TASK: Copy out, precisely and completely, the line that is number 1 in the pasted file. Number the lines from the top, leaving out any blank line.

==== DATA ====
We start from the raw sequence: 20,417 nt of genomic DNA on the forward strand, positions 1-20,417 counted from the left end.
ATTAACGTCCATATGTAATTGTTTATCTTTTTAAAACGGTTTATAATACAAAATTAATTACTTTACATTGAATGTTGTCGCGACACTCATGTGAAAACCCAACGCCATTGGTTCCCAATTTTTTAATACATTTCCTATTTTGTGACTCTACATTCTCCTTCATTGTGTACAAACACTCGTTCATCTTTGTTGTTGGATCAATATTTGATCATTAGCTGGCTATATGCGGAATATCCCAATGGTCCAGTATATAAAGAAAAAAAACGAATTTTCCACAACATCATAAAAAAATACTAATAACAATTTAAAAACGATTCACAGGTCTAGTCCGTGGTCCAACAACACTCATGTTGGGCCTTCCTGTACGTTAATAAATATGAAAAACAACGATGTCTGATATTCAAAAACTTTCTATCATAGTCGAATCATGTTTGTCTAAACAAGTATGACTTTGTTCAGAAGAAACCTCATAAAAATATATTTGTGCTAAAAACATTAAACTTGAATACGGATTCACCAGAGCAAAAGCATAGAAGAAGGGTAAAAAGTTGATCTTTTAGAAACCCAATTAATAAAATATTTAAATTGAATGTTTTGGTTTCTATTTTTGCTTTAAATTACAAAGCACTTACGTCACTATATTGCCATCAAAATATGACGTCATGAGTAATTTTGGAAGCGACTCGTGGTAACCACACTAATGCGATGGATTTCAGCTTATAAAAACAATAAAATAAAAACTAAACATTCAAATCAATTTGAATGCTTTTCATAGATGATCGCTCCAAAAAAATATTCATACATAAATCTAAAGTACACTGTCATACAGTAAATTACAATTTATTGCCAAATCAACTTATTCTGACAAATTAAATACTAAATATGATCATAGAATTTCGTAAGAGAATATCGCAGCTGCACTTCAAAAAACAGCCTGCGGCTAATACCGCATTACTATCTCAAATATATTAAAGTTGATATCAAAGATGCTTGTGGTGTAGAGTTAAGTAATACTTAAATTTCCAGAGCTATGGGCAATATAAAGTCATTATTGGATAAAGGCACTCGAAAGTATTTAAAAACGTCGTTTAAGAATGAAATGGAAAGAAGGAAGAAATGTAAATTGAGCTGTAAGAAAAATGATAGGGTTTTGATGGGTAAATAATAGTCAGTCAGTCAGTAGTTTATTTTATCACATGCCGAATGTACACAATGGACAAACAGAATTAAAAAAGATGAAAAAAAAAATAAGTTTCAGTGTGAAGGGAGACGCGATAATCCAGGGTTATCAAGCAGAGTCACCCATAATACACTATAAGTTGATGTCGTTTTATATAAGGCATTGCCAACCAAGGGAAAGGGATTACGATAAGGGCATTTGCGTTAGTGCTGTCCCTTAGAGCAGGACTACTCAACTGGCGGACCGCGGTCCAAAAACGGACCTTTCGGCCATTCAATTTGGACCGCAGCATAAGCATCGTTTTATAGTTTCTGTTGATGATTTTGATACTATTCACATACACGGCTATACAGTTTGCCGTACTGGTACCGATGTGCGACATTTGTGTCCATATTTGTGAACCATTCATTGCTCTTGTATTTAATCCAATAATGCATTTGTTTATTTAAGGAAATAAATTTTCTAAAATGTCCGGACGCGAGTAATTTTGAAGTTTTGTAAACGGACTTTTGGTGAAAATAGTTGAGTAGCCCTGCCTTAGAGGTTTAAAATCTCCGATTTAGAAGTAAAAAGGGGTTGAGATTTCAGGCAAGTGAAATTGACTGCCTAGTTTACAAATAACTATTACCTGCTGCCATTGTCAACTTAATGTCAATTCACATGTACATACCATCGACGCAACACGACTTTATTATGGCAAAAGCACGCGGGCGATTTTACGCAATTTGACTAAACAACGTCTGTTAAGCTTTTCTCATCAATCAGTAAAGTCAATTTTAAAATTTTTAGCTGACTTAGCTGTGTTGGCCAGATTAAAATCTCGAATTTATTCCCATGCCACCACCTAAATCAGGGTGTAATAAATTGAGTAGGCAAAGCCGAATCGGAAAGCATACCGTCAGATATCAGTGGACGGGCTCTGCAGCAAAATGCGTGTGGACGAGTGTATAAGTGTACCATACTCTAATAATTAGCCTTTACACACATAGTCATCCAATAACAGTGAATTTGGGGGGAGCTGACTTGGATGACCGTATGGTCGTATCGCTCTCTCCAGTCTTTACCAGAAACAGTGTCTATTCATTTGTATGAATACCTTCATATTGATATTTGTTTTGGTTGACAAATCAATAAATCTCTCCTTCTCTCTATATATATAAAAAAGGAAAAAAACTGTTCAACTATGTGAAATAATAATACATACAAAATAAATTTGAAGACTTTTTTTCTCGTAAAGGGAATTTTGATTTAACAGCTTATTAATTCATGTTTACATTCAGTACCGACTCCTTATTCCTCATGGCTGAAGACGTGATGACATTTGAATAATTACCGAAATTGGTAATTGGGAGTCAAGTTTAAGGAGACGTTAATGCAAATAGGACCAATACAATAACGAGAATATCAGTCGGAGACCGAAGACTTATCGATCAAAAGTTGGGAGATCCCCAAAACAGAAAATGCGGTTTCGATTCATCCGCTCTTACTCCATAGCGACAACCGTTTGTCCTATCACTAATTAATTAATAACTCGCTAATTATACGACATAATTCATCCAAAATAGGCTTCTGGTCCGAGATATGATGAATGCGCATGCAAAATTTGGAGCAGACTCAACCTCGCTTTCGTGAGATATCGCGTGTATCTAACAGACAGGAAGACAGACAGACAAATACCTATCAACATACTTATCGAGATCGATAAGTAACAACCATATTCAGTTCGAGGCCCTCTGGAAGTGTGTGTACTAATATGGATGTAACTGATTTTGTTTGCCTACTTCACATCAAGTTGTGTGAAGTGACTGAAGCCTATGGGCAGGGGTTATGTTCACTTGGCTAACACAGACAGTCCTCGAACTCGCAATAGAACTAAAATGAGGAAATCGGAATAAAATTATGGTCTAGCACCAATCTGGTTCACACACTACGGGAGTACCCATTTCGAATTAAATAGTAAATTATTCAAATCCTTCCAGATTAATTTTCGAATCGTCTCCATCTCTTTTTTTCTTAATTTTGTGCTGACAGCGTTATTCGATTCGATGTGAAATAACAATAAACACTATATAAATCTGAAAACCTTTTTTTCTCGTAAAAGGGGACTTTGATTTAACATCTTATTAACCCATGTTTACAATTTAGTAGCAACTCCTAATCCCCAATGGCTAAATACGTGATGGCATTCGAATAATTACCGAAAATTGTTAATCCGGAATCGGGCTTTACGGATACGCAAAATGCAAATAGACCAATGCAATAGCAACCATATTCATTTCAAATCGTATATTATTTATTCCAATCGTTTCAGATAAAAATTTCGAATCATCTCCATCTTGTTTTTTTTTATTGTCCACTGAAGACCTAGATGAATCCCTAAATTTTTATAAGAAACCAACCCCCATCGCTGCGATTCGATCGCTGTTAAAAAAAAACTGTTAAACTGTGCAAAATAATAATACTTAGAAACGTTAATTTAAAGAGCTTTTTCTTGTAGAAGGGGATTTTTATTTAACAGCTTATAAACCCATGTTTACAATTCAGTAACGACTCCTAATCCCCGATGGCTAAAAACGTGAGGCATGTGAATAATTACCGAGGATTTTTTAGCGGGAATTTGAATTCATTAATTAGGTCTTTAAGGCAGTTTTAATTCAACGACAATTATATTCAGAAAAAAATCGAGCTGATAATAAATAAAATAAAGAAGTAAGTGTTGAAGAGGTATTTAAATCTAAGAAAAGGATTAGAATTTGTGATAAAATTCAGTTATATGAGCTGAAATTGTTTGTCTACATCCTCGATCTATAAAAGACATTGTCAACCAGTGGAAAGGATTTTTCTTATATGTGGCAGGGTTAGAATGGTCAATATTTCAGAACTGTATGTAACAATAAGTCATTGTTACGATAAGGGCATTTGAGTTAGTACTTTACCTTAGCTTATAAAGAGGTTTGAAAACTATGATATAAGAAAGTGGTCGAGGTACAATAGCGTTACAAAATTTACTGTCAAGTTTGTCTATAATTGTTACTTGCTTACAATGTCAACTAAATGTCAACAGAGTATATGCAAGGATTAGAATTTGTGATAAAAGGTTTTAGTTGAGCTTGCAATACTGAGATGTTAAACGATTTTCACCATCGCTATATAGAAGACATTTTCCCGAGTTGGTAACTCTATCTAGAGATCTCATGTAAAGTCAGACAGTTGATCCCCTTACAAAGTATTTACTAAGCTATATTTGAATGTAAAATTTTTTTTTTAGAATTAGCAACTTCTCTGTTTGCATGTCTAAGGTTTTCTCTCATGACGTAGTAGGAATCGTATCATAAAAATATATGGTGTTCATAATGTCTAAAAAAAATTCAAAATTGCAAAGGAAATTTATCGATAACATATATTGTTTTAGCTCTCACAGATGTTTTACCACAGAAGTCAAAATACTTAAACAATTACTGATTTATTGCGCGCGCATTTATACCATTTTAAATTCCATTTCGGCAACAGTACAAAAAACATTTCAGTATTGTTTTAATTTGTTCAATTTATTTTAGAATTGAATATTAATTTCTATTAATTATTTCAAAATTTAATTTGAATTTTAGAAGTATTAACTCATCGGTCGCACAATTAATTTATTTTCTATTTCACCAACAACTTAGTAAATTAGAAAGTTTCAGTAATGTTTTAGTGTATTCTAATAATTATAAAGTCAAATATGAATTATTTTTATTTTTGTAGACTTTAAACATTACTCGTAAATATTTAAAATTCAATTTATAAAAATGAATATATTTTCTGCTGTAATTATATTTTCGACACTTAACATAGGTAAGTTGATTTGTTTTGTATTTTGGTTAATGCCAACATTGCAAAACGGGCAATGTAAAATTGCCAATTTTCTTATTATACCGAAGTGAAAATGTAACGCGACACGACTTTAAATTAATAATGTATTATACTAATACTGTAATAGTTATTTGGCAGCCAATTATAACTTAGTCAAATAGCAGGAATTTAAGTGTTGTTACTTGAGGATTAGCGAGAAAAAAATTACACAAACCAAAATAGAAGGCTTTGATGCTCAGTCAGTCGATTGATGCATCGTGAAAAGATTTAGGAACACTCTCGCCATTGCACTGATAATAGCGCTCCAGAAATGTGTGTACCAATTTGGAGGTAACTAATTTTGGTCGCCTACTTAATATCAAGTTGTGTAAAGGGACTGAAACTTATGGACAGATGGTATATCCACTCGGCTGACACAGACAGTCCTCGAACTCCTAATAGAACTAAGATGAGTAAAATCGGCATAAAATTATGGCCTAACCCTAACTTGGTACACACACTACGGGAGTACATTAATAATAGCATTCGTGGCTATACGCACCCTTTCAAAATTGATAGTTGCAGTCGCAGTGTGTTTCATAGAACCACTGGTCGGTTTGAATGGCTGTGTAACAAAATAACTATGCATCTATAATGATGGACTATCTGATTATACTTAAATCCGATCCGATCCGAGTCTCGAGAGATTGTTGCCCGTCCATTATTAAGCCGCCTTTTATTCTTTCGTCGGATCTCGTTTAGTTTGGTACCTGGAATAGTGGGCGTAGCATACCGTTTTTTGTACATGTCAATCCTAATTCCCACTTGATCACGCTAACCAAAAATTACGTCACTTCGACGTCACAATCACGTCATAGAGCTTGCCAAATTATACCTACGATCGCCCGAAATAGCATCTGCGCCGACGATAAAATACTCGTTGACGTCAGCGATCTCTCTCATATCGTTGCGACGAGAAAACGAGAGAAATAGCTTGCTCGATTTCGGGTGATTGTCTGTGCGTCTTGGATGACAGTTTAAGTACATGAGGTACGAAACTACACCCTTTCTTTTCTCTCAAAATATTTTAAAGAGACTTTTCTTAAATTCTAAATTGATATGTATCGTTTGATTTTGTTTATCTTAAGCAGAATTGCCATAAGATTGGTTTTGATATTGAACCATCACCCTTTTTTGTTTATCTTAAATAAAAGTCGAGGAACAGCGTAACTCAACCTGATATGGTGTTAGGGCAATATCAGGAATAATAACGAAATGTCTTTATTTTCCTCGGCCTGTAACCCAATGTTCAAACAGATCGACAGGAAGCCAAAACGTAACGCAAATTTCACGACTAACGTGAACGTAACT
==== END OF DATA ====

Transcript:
We start from the raw sequence: 20,417 nt of genomic DNA on the forward strand, positions 1-20,417 counted from the left end.